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Brainables: second generation wearables

Mindsettr in the making, prototying using the ULTRACORTEX from the OpenBCI project

Welcome to the future!

We have a small secret for you: CINC is currently developing a brainable, the Mindsettr. But what is a brainable?

We are all getting used to wearables: small smart devices to carry on your body to monitor and support daily life. Apple Watch being the most hyped, and Google Glasses probably the biggest flop, more and more devices enter the market offering to boost our physicality or productivity. Some examples: fitbit and Withings (activity tracking), Emotiv Insight (portable brainscanner), Muse (meditation support headset), Recon (activity-display glasses), DURR (a shivering bracelet), Bellabeat (health tracker jewelery). In addition come semi-wearables like GoPro (action camera) and Hexo+ (personal proximity-drone). When adding virtual reality (VR) products like Oculus Rift, the total market for wearable electronics business is expected to grow from 20 billion USD in 2015 to a staggering 70 billion USD in 2025 (via IDTechEx).

All these first generation wearables all have a limitation: they can monitor but they cannot interfere with your body – they are passive. The next frontier is a second generation of wearables that not only measure but also actively manipulate our body. Some semi-active wearables like powered exoskeletons (gives extra strength) have been around for years, and more products, like Batband (earless headphones) and Upright (corrects your pose), are coming.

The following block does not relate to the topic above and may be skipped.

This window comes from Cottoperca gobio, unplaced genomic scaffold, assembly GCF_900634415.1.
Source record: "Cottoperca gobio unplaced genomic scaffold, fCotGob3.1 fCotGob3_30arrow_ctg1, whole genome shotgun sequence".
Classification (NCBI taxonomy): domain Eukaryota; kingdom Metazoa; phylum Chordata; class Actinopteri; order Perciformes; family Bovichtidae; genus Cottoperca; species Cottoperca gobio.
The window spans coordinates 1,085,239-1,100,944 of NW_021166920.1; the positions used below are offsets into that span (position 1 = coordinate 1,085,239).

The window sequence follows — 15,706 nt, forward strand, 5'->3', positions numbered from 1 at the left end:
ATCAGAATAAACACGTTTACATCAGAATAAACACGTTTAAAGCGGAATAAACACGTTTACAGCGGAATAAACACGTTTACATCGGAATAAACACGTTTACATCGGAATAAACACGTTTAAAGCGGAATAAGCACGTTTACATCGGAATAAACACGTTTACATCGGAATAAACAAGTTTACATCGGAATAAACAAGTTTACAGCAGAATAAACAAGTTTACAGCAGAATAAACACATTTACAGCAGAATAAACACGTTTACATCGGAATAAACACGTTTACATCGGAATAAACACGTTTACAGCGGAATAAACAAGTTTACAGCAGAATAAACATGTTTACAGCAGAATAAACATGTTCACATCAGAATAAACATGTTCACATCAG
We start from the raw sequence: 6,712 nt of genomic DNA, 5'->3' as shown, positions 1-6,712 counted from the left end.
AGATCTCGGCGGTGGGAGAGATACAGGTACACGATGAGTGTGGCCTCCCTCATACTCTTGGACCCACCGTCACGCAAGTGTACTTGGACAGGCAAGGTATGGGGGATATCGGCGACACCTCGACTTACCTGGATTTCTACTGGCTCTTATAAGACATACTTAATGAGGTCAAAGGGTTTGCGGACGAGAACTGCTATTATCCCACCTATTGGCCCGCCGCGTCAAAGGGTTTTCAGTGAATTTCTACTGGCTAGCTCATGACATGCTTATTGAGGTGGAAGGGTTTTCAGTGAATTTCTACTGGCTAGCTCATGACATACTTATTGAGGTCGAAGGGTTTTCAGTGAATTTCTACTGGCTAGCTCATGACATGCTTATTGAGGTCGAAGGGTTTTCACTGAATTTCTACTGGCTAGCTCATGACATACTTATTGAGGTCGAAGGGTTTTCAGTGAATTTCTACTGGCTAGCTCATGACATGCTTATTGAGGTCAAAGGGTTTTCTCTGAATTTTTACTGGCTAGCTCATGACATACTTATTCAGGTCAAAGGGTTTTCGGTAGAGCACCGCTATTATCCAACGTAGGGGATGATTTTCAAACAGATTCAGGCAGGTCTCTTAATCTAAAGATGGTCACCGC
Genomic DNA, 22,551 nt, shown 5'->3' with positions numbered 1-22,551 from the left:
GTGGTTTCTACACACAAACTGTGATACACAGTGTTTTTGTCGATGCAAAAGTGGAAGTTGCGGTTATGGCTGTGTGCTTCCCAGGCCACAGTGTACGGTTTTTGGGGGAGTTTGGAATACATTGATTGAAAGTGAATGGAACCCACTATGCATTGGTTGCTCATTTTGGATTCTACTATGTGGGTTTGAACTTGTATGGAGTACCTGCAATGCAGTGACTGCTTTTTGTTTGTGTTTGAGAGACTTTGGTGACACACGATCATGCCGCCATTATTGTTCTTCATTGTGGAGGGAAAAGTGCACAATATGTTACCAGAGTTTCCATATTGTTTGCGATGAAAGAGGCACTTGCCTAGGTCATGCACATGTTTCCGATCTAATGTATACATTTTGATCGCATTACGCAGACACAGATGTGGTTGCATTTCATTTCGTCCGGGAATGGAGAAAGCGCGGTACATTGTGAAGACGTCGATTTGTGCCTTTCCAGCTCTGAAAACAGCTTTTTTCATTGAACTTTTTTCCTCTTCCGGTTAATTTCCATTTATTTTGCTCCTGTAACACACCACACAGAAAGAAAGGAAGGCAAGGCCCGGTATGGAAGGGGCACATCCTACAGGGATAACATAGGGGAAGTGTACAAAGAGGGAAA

But the category of second generation wearables that is of special interest to us at CINC is what we have termed ‘brainables’: devices targeting our brain, seeking to actively influence the way we think. While the technology for doing so has been used in medical treatments and military operations for years, there is currently a rise in various everyday application for healthy subjects in a B2C market. In short, what these devices can do is to apply either low-intensity electricity, or high intensity magnetism, to the brain, and thereby activate (or if desired, deactivate) certain areas of the brain. It sounds utterly futuristic, but it is fairly straightforward: by using external stimulation we can massage, or modulate, the normal activity in the brain. The probably most famous product currently on the market is Thync, a brainable that can force the brain into either relaxation- or concentration-mode. A less serious competitor,, offers the users a wide range of benefits, from lucid dreaming to enhanced physical performance during sports. One final example is the Fisher Wallace Stimulator, which claims to treat depression and anxiety.

The scientific research on the effects of the current products available is limited, biased and not peer-reviewed, but there is a growing field of rigorous academic work looking at the potential of various brain stimulation technologies. The current conclusion, simply explained, is that while there is no doubt that we can safely and without harm manipulate brain function using external devices, it is challenging to consistently reproduce a given effect. But if we can learn to control the concrete effects of the stimulation the potential is endless. In a very active forum on about 7000 DIY’ers are currently experimenting with home-made applications of one of the most common technologies, and elsewhere the Federal Drug Administration (FDA) is organizing a conference on the same topic.

We are currently performing tests of our own prototype, and without saying too much we can disclose that it is pretty mindblowing!

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